Shaji N. Karun's ‘Kutty Srank,' starring Mammootty in the lead role, will be screened today in the Indian Panorama section in Goa.
It has been smooth sailing for Shaji N. Karun's ‘Kutty Srank' (Sailor of Hearts), right from its world premiere in Montreal and its Pusan outing. The only Malayalam feature film that was selected for the ongoing Indian Panorama at the International Film Festival of India at Goa, ‘ Kutty Srank' will have its Indian premiere today (November 27) and then go to the Dubai Film Festival.
Ace cinematographer-turned-director Shaji says ‘Kutty Srank,' enacted by Mammootty, is the story of a traveler who was at home in the waters of Kerala. Set in the mid-Fifties, the film unfolds through the eyes of three women – Revamma, Pemenna and Kali – whose memories resurrect the life and times of this man.
“Mammootty has come up with a superb portrayal of this enigmatic, multifaceted man who seems to go beyond religion and region. He even speaks in the three distinct dialects of Onatakkara, Kochi and Northern Kerala. Even his name ( ‘Kutty') does not give us a clue to his religion. ‘Srank' goes back to the days when Arabian traders visited the shores of Kerala for black gold – pepper; the ‘Sranks' used to pilot the ships into the ports,” explains Shaji.
As the three women's memories weave a picture of the man, the film also touches upon the trade links of the emerald State and its ties with countries and people, far and near. Colonial and post-colonial repercussions, its impact on society, economy, faith and culture are reflected in the film. It touches upon the ripple effect of Ambedkar's decision to embrace Buddhism.
“It was a period of great idealism. Revamma, played by Padmapriya, is one such youngster from North Kerala, who becomes a Buddhist nun to atone for, what she perceives, her father's sins. While Revamma meets him in Northern Kerala, Pemenna, enacted by Kamalini Mukherjee, meets him in Kochi where he is a member of a Chavittunatakam troupe and Kali, essayed by Sri Lankan actor Meena Kumari, encounters him in Travancore. The film progresses through the narratives of the three women, blurring fact and imagination,” says Shaji.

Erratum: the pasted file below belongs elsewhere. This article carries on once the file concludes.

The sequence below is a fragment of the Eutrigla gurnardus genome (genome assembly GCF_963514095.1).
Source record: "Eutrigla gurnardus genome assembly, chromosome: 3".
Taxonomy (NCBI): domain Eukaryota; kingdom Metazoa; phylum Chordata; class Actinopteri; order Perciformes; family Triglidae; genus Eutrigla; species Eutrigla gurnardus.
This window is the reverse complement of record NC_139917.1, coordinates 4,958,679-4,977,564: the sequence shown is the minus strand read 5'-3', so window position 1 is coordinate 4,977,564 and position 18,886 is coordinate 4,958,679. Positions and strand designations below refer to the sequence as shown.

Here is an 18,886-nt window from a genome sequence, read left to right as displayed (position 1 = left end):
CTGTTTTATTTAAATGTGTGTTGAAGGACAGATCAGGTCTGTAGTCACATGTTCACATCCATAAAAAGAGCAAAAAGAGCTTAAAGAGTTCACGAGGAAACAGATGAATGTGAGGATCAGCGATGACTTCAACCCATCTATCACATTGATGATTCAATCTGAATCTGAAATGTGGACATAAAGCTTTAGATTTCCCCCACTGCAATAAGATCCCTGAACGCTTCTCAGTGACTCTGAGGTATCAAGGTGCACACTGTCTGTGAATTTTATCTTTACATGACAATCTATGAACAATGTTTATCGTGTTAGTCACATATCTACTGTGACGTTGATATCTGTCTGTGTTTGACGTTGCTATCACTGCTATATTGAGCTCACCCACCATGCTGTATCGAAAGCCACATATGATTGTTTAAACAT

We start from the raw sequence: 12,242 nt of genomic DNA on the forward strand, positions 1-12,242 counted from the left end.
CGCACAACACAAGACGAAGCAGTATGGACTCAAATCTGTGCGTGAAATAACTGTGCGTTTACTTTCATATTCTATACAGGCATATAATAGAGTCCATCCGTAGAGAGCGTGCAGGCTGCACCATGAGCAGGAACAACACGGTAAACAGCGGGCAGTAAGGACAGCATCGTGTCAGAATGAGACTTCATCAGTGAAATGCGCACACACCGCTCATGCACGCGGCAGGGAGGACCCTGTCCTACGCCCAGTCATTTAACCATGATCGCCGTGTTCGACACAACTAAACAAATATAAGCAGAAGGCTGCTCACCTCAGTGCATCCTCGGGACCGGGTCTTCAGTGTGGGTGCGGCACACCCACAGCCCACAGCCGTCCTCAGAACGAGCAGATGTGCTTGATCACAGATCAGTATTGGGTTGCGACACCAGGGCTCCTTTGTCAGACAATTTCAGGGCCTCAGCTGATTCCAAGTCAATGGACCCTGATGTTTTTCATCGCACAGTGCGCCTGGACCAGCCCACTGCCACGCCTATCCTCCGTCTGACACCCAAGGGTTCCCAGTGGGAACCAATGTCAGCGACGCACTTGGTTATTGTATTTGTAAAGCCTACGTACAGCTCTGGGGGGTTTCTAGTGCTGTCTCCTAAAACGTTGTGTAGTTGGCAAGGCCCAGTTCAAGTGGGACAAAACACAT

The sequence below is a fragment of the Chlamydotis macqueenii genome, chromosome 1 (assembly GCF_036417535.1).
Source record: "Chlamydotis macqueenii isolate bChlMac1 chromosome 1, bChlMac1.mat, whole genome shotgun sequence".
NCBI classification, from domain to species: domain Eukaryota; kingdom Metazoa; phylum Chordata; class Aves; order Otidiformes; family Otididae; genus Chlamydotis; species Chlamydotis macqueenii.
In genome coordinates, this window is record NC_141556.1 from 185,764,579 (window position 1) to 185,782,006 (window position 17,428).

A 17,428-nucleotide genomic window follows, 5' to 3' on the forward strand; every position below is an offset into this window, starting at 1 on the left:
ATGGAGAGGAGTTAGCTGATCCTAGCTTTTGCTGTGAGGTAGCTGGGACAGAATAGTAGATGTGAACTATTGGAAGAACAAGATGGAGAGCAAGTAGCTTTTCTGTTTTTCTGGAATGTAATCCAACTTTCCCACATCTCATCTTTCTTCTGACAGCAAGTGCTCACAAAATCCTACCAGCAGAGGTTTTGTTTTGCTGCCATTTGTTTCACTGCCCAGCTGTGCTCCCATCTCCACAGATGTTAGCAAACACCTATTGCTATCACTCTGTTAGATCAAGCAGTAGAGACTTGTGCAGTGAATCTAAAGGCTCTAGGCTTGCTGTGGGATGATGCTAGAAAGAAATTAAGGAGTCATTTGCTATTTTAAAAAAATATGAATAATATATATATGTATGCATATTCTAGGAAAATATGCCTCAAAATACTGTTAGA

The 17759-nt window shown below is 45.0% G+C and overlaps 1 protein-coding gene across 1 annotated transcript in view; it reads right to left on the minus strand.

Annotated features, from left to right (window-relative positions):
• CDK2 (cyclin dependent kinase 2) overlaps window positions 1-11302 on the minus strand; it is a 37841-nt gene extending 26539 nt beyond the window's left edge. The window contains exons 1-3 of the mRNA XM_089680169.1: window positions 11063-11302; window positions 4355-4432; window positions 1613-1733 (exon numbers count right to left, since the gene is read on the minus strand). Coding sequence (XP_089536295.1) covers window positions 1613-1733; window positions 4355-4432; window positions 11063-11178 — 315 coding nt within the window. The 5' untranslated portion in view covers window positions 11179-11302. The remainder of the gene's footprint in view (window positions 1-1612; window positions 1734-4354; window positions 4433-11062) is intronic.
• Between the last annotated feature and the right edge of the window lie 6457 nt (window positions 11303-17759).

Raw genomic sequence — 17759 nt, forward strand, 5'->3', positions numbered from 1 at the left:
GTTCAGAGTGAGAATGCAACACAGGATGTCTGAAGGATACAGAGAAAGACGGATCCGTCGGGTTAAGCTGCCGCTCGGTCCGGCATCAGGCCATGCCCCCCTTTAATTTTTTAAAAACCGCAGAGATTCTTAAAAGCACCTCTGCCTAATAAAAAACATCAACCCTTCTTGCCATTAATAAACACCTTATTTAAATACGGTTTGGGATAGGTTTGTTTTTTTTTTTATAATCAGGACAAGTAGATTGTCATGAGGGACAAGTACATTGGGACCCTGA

He points out that he was keen on having Anjuli Shukla as the cinematographer as he wanted a woman's perspective to bring alive the women's memories of Kutty Srank. P.F. Mathews and Harikishan have written the script of the story conceptualised by the director himself.
Shaji's directorial ventures include ‘Piravi,' ‘Swaham,' ‘Shyam's Vision,' ‘ Vanasprastham' and ‘AKG.' After his stint as jury chief for the international short film competition in Goa, Shaji plans to begin work on his next film, ‘Gadha,' starring Mohanlal in the lead.
“It is about a playback singer and her possessive husband who fails to understand his wife. Eventually, her dairy helps him understand her better,” narrates Shaji. He plans to make it as a musical, a first for the director.
Admitting that his work with Aravindan played a great role in shaping his outlook towards cinema and filmmaking, he rues that those halcyon days of Malayalam cinema seems to be taking a beating because of hackneyed and thoughtless attempts to imitate films from other languages.
“Fortunately for us, all our top actors have always supported good cinema but we need bold directors and script writers who will experiment and go beyond the beaten track. Most importantly, we need bold producers who will back those directors. In the Seventies, we had a producer like Ravindran Nair who had the courage of conviction to back directors like P. Bhaskaran, Adoor and Aravindan,” explains Shaji. A little wistfully he points out: “Till now, I regret, none of my films were produced by someone from Kerala. I had to find others to bankroll my projects. My next film will also receive some funding from French agencies.”
Shaji believes Malayalam cinema has to find its mooring to go places in world cinema.
Shaji N. Karun is jury chief for the international short film competition in Goa. He was one of the members of the five-member international jury of the 11th Mumbai International Festival, which included the likes of Paul Schrader, Jafar Panahi and Philippine filmmaker Brillante Mendoza. Shaji had honoured Theo Angelopoulos, renowned Greek filmmaker, for lifetime achievement in cinema, at a function in Mumbai. According to Shaji, festivals inspire him to aspire to make world-class films in Malayalam. “It shows me how far I have to travel,” he says modestly.